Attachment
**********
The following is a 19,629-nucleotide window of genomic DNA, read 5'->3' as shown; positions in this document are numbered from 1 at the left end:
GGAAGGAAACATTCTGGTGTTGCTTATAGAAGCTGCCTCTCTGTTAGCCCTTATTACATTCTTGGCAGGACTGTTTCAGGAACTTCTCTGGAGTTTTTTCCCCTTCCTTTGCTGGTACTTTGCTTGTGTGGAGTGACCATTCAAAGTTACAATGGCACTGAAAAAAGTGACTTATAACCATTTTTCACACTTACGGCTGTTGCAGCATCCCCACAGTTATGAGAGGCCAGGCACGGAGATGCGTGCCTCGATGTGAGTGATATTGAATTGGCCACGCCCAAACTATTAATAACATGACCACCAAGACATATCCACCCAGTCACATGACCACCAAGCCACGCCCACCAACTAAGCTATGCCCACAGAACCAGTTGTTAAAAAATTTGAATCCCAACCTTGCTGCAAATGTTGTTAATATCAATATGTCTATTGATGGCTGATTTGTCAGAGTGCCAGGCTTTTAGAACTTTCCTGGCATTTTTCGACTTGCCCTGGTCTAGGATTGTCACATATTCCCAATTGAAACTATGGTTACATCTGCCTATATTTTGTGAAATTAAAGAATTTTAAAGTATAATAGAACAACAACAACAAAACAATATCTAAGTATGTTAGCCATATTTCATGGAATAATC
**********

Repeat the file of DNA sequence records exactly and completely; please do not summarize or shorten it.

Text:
The following is a 19,629-nucleotide window of genomic DNA, read 5'->3' as shown; positions in this document are numbered from 1 at the left end:
GGAAGGAAACATTCTGGTGTTGCTTATAGAAGCTGCCTCTCTGTTAGCCCTTATTACATTCTTGGCAGGACTGTTTCAGGAACTTCTCTGGAGTTTTTTCCCCTTCCTTTGCTGGTACTTTGCTTGTGTGGAGTGACCATTCAAAGTTACAATGGCACTGAAAAAAGTGACTTATAACCATTTTTCACACTTACGGCTGTTGCAGCATCCCCACAGTTATGAGAGGCCAGGCACGGAGATGCGTGCCTCGATGTGAGTGATATTGAATTGGCCACGCCCAAACTATTAATAACATGACCACCAAGACATATCCACCCAGTCACATGACCACCAAGCCACGCCCACCAACTAAGCTATGCCCACAGAACCAGTTGTTAAAAAATTTGAATCCCAACCTTGCTGCAAATGTTGTTAATATCAATATGTCTATTGATGGCTGATTTGTCAGAGTGCCAGGCTTTTAGAACTTTCCTGGCATTTTTCGACTTGCCCTGGTCTAGGATTGTCACATATTCCCAATTGAAACTATGGTTACATCTGCCTATATTTTGTGAAATTAAAGAATTTTAAAGTATAATAGAACAACAACAACAAAACAATATCTAAGTATGTTAGCCATATTTCATGGAATAATC